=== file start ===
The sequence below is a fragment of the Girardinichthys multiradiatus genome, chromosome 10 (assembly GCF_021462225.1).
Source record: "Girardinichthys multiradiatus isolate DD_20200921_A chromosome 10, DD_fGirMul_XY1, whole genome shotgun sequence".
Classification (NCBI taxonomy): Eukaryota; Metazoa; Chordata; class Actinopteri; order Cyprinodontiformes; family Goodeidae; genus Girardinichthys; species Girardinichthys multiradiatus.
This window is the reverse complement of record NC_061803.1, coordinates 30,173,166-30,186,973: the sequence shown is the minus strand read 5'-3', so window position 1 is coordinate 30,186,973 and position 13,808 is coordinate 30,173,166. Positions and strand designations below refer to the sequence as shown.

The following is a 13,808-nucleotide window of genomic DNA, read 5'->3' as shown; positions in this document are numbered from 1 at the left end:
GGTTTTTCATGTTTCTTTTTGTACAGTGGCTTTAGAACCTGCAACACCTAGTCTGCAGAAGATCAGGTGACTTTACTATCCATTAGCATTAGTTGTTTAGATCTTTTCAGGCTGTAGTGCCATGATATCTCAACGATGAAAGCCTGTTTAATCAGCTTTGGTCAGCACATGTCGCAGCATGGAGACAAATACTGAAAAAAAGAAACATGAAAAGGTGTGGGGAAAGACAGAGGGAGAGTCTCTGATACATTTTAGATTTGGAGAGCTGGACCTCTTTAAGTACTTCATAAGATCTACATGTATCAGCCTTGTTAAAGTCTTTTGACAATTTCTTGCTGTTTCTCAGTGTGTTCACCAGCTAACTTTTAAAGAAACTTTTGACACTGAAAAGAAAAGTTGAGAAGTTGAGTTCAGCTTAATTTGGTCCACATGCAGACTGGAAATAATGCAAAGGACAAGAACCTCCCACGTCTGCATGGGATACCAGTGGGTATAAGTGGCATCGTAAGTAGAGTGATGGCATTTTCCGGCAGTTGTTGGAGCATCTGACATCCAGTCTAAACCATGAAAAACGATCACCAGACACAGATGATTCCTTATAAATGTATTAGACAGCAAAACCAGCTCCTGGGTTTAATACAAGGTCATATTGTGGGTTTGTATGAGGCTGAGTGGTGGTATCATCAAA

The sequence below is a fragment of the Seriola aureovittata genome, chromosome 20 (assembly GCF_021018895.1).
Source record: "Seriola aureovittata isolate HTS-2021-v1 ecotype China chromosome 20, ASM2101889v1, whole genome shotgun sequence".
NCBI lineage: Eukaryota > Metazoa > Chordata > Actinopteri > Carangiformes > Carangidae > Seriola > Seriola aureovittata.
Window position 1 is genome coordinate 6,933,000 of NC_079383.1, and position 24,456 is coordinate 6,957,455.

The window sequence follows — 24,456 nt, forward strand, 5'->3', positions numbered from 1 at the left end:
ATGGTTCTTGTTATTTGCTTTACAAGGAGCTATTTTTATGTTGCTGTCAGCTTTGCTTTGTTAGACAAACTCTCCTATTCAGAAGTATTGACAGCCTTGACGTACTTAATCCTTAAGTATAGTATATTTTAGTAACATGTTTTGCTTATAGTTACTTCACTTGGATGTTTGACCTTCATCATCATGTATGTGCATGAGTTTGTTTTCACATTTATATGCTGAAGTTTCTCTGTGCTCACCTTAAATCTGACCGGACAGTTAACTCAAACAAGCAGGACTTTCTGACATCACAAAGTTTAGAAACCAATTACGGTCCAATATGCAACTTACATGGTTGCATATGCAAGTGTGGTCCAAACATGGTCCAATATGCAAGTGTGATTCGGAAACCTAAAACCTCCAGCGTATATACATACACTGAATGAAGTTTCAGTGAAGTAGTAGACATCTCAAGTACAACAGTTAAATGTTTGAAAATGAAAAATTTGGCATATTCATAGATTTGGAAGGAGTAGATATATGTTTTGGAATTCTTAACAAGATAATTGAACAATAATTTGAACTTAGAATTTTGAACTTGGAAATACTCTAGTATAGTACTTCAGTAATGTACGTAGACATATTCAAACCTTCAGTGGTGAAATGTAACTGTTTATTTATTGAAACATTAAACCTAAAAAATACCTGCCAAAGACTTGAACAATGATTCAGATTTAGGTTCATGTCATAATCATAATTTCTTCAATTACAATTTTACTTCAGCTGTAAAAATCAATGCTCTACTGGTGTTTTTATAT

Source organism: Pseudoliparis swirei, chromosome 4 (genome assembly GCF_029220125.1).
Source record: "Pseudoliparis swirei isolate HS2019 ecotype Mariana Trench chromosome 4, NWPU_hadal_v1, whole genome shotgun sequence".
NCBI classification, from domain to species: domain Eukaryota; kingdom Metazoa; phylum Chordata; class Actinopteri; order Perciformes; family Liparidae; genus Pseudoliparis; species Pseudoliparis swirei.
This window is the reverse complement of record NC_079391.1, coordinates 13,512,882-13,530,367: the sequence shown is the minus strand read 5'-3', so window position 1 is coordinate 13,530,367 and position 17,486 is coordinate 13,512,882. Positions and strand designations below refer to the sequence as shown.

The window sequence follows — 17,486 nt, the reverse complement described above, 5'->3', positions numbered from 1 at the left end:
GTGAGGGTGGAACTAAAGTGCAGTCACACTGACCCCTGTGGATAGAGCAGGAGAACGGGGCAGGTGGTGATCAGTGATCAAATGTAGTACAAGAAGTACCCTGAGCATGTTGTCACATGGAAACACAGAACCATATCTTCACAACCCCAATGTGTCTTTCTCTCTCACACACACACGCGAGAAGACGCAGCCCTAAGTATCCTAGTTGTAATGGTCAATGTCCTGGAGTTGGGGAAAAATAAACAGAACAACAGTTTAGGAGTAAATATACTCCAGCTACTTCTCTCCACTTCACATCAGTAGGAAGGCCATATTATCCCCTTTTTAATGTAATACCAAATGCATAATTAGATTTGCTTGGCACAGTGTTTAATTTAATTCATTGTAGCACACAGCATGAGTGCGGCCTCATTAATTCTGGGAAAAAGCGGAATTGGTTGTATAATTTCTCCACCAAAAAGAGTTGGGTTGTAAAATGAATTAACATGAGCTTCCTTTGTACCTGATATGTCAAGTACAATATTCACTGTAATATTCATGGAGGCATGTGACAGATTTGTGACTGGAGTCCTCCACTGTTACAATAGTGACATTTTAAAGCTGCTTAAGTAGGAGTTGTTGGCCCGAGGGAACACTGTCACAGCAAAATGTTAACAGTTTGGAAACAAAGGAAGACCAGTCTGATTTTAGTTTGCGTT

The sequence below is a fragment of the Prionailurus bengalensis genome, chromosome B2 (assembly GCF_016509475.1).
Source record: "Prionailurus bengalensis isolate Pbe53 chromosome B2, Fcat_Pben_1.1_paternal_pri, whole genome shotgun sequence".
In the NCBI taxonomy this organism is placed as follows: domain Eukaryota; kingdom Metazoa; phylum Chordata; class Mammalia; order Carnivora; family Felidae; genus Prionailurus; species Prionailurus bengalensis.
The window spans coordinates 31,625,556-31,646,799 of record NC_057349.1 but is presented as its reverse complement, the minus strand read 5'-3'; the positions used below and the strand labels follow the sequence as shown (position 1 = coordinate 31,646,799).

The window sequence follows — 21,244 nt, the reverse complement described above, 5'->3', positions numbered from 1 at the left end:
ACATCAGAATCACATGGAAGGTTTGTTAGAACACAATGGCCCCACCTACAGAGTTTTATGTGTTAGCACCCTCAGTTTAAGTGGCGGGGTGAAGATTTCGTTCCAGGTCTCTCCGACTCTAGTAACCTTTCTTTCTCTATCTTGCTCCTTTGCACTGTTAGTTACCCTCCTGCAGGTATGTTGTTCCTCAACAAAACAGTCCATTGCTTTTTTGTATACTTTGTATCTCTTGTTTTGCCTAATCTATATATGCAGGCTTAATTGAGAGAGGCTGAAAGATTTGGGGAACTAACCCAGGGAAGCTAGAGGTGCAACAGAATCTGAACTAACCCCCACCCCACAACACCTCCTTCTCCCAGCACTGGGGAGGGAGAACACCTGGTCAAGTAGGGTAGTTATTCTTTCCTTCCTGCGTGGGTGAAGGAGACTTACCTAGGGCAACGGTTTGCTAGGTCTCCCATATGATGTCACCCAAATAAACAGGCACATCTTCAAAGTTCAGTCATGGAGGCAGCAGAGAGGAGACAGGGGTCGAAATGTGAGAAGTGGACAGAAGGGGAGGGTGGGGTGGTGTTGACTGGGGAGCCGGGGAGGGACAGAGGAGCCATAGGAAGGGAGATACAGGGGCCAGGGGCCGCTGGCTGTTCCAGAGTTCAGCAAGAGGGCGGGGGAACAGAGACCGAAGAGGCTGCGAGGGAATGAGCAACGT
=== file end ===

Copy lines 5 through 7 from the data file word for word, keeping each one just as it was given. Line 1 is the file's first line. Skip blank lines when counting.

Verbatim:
The following is a 13,808-nucleotide window of genomic DNA, read 5'->3' as shown; positions in this document are numbered from 1 at the left end:
GGTTTTTCATGTTTCTTTTTGTACAGTGGCTTTAGAACCTGCAACACCTAGTCTGCAGAAGATCAGGTGACTTTACTATCCATTAGCATTAGTTGTTTAGATCTTTTCAGGCTGTAGTGCCATGATATCTCAACGATGAAAGCCTGTTTAATCAGCTTTGGTCAGCACATGTCGCAGCATGGAGACAAATACTGAAAAAAAGAAACATGAAAAGGTGTGGGGAAAGACAGAGGGAGAGTCTCTGATACATTTTAGATTTGGAGAGCTGGACCTCTTTAAGTACTTCATAAGATCTACATGTATCAGCCTTGTTAAAGTCTTTTGACAATTTCTTGCTGTTTCTCAGTGTGTTCACCAGCTAACTTTTAAAGAAACTTTTGACACTGAAAAGAAAAGTTGAGAAGTTGAGTTCAGCTTAATTTGGTCCACATGCAGACTGGAAATAATGCAAAGGACAAGAACCTCCCACGTCTGCATGGGATACCAGTGGGTATAAGTGGCATCGTAAGTAGAGTGATGGCATTTTCCGGCAGTTGTTGGAGCATCTGACATCCAGTCTAAACCATGAAAAACGATCACCAGACACAGATGATTCCTTATAAATGTATTAGACAGCAAAACCAGCTCCTGGGTTTAATACAAGGTCATATTGTGGGTTTGTATGAGGCTGAGTGGTGGTATCATCAAA

The sequence below is a fragment of the Seriola aureovittata genome, chromosome 20 (assembly GCF_021018895.1).